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Swedish Art in Up and Downtown Auckland

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David Svensson: Never Trust the Teller, Trust the Tale, 2010; Inner Light (Absent Image), 2014. Photo: Sam Hartnett David Svensson, Never Trust the Teller, Trust the Tale, 2010, lacquer on steel, 27 x 37cm. Photo: Sam Hartnett David Svensson, Inner Light (Absent Image), 2014. Vintage projection screens 256 x 382cm.  Photo: Sam Hartnett David Svensson, Inner Light (Absent Image), 2014. Vintage projection screens 256 x 382cm. Detail.  Photo: Sam Hartnett David Svensson's Eyelight Lane in Fort Lane. Detail. Photo: Sam Hartnett David Svensson's Eyelight Lane in Fort Lane. Photo: Sam Hartnett David Svensson's Eyelight Lane in Fort Lane. Photo: Sam Hartnett David Svensson's Eyelight Lane in Fort Lane. Photo: Sam Hartnett David Svensson's Eyelight Lane in Fort Lane. Detail. Photo: Sam Hartnett David Svensson's Eyelight Lane in Fort Lane. Photo: Sam Hartnett David Svensson, Efterord (Afterword), 2014, Photographic images presented on LCD. Photo: Sam Hartnett David Svensson, Efterord (Afterword), 2014, Photographic images presented on LCD. Photo: Sam Hartnett David Svensson, Efterord (Afterword), 2014, Photographic images presented on LCD. Photo: Sam Hartnett David Svensson, Efterord (Afterword), 2014, Photographic images presented on LCD. Photo: Sam Hartnett David Svensson, Efterord (Afterword), 2014, Photographic images presented on LCD. Photo: Sam Hartnett David Svensson, Absent Stories, 2014, Collage book page, 232 x 137cm. Photo: Sam Hartnett David Svensson, Värnamo Nyheter, 14 February 2011, Print on newspaper 39 x 55cm. Photo: Sam Hartnett David Svensson: Absent Stories, 2014; Värnamo Nyheter, 14 February 2011: Photo: Sam Hartnett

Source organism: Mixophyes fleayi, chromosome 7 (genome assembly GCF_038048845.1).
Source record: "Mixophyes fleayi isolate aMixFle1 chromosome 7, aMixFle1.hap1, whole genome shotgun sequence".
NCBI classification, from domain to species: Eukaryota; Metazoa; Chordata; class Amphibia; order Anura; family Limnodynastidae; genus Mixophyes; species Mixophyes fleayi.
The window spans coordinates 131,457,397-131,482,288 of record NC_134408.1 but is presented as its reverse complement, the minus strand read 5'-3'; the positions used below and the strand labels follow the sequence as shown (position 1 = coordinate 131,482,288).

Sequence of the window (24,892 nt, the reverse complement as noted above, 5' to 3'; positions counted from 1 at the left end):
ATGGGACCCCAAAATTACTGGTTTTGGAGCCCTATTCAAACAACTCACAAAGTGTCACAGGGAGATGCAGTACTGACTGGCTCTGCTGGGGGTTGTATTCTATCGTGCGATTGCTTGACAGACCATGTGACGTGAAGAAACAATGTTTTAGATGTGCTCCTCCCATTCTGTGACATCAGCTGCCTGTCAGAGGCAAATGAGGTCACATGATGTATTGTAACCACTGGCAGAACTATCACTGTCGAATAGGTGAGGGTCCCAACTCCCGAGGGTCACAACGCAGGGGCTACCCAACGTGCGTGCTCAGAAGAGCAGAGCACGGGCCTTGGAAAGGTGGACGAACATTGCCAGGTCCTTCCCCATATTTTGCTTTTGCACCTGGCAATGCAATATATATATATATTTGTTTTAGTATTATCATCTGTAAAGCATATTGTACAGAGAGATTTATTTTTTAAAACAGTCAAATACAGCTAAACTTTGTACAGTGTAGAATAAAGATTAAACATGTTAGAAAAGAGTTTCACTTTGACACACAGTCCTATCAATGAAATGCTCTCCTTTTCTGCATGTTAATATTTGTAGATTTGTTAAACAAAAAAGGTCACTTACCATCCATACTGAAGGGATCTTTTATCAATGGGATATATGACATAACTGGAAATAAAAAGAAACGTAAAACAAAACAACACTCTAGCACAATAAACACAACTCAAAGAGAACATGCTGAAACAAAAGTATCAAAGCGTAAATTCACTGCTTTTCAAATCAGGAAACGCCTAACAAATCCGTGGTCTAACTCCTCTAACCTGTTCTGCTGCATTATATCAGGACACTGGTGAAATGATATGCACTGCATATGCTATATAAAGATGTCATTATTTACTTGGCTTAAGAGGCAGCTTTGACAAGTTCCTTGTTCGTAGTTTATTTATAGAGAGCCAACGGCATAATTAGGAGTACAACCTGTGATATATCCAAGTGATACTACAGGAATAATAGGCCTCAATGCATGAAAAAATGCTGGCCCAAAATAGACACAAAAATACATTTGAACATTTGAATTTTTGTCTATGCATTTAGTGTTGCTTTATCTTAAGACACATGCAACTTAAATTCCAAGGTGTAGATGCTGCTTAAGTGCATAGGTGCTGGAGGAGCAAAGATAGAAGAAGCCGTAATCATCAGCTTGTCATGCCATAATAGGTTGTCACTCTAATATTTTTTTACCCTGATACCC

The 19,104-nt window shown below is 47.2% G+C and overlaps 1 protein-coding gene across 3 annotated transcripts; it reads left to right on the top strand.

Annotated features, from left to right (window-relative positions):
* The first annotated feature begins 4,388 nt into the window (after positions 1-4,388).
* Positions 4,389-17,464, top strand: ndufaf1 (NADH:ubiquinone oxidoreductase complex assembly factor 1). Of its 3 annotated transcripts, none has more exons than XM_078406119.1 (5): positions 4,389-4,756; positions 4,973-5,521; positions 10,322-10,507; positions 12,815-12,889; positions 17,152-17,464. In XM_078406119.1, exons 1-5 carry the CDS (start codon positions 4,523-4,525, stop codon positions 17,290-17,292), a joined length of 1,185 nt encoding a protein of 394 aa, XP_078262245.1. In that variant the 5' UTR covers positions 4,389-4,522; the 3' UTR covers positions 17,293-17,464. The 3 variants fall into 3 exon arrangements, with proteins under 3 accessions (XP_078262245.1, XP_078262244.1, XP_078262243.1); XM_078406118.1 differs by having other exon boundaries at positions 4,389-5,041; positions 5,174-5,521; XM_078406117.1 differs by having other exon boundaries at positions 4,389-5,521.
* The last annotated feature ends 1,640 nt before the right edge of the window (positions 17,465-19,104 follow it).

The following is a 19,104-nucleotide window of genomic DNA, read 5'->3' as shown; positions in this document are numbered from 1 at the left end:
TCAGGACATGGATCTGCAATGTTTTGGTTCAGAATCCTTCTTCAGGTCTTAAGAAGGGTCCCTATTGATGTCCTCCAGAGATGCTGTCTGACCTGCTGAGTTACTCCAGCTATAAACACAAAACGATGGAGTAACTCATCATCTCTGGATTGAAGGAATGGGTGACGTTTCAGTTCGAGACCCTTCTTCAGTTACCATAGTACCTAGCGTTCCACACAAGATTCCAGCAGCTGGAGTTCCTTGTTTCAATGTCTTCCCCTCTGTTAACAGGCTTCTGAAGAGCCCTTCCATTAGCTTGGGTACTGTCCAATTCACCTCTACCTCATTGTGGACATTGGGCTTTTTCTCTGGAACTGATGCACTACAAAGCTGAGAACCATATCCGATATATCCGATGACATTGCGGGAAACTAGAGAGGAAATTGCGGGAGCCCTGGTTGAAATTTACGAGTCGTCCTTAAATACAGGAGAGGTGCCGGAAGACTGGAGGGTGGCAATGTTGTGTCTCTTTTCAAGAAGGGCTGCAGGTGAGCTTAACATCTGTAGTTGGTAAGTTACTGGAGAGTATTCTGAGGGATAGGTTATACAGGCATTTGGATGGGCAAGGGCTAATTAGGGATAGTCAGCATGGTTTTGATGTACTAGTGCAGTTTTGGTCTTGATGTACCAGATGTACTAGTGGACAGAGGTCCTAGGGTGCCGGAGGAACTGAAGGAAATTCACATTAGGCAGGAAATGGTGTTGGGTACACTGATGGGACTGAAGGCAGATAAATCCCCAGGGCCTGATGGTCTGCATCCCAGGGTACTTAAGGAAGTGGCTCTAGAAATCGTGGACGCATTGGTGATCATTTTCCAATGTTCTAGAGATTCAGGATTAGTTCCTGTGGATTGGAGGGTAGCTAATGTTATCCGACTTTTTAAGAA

Loss therefore is the dominant theme of Efterord, the mourning for promotional words now gone, flickering films (Inner Light), and texts (Never Trust…, Absent Stories, Värnamo Nyheter) all absent or covered over. In short a distant past rapidly receding.

Auckland

 

David Svensson
Efterord

 

27 February - 5 April 2014

In shrewd co-ordination with the recent switching on of Swedish artist David Svensson’s new public commission, Eyelight Lane - a zigzagging, traversing red neon line in Fort Lane - Starkwhite presents in three of its upstairs galleries a more chromatically subtle show by the same artist, Efterord (Afterword).

Downtown, Eyelight Lane is at first floor level, a restless and hot persimmon line that skips around window ledges, balconies and pipes, occasionally bobbing up and down to different heights, crossing the width of the lane to eventually return, and paralleling the length of the street: running the thickness of a city block, and illuminating all brickwork in close proximity. Glowing in both day and night, it brings life to a small inner-city lane hitherto seen as possibly a little dowdy and unnoticeable.

Up the hill on K’Rd, Efterord is more about traces resulting from light, illumination’s obliteration and the removal of sources of radiation - rather than (overtly) demonstrating light itself. Svensson presents five works.